As well as the more immediate effects of coercive control mentioned previously, survivors suffer serious and prolonged damage to their mental health and emotional well-being. At its worst, coercive control erodes the survivor’s capacity to resist and escape the abusive relationship, increasing the risk of both serious physical injury and, in some cases, ultimately death.

What does the law say about coercive control?

Coercive control in family law parenting matters

In relation to parenting matters, there is a legal presumption that both parents have equal shared parental responsibility for their child. This means both parents will share major long-term decisions about their child in relation to medical, religious, and cultural matters, as well as their child’s education and living arrangements. 

However, Section 61DA of the Family Law Act 1975 (Cth) (‘the Act’) states the presumption does not apply if there are reasonable grounds to believe that a parent of the child (or a person who lives with a parent of the child) has engaged in abuse of the child or family violence.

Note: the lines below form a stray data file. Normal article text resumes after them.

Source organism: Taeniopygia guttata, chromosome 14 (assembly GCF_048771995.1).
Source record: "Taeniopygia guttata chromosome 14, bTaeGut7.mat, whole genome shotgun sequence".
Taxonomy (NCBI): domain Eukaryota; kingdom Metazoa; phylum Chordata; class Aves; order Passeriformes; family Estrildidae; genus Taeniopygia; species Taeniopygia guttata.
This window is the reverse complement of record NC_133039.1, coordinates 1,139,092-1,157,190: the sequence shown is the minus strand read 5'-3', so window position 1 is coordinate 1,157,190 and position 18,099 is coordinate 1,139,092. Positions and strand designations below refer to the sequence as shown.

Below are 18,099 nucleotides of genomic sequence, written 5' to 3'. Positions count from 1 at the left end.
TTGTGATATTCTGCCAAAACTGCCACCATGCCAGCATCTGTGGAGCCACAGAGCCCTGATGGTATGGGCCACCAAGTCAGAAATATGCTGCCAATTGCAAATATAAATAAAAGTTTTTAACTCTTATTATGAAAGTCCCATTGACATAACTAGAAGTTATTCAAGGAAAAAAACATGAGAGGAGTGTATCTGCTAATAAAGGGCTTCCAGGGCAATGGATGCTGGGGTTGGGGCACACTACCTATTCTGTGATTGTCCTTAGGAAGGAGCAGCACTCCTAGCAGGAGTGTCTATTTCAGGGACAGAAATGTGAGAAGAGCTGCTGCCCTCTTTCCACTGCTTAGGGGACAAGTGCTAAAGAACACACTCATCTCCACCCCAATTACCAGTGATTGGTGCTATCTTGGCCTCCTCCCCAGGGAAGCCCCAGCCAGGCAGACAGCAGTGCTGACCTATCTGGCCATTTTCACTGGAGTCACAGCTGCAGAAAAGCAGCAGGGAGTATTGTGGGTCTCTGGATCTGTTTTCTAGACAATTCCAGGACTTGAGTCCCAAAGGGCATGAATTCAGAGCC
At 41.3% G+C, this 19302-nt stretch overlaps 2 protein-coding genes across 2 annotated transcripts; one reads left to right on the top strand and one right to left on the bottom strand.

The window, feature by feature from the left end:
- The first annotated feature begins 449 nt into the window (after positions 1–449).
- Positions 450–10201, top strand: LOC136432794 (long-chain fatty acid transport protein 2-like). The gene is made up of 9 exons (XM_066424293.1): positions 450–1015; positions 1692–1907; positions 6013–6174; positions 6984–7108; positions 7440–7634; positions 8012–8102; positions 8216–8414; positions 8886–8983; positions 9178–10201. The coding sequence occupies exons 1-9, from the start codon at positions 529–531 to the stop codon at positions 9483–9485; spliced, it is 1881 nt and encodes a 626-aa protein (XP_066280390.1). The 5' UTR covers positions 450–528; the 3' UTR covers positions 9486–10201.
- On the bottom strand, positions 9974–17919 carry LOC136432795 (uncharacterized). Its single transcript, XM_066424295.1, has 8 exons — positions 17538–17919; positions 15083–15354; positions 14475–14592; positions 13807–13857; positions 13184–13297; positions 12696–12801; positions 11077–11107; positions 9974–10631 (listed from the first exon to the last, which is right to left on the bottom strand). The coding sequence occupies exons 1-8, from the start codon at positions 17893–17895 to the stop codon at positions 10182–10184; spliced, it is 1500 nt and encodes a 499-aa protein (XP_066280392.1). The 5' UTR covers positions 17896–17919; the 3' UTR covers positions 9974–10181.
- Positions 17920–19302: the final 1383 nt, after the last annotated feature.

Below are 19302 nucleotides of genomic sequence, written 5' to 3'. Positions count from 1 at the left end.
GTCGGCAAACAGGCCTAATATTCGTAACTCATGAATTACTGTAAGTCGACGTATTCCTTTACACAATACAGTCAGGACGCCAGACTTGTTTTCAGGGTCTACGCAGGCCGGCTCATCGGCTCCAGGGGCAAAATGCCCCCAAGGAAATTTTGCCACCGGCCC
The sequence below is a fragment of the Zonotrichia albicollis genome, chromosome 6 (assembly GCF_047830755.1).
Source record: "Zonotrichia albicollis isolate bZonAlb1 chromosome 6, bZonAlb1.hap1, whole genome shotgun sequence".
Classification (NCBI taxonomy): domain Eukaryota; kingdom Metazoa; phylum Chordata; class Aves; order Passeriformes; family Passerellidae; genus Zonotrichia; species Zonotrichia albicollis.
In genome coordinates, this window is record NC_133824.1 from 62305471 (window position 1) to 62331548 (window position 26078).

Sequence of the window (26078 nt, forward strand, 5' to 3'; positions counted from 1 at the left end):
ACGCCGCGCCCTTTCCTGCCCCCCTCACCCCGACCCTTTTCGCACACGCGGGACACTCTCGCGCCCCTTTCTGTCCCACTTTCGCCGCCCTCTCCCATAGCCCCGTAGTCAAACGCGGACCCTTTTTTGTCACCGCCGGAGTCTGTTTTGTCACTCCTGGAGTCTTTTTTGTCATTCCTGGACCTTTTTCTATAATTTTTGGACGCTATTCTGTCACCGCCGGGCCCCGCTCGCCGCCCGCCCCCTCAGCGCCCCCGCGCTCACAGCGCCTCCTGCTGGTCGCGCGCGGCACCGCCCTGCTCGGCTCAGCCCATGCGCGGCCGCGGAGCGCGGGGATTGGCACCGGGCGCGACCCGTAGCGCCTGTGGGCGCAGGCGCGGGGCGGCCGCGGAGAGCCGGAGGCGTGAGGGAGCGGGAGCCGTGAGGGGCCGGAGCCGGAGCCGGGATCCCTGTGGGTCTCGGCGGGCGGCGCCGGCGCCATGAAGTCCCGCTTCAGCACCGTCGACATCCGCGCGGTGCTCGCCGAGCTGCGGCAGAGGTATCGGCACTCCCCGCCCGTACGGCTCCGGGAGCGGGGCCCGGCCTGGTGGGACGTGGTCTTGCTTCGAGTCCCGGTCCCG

Pursuant to Section 4AB(1) of the Act, family violence includes any behaviour that ‘coerces or controls’ a family member. Accordingly, you may be able to obtain an order from the Family Court for sole parental responsibility of your child in the event you have suffered coercive control at the hands of the perpetrating party. 

The Act also affords protection to children in the determination of their best interests. Section 60CC indicates: 

‘the need to protect the child from physical or psychological harm from being subjected to, or exposed to, abuse, neglect or family violence’ 

is the Court’s primary consideration and carries greater weight than the other primary consideration for ‘the child to have a meaningful relationship with both of the child’s parents’.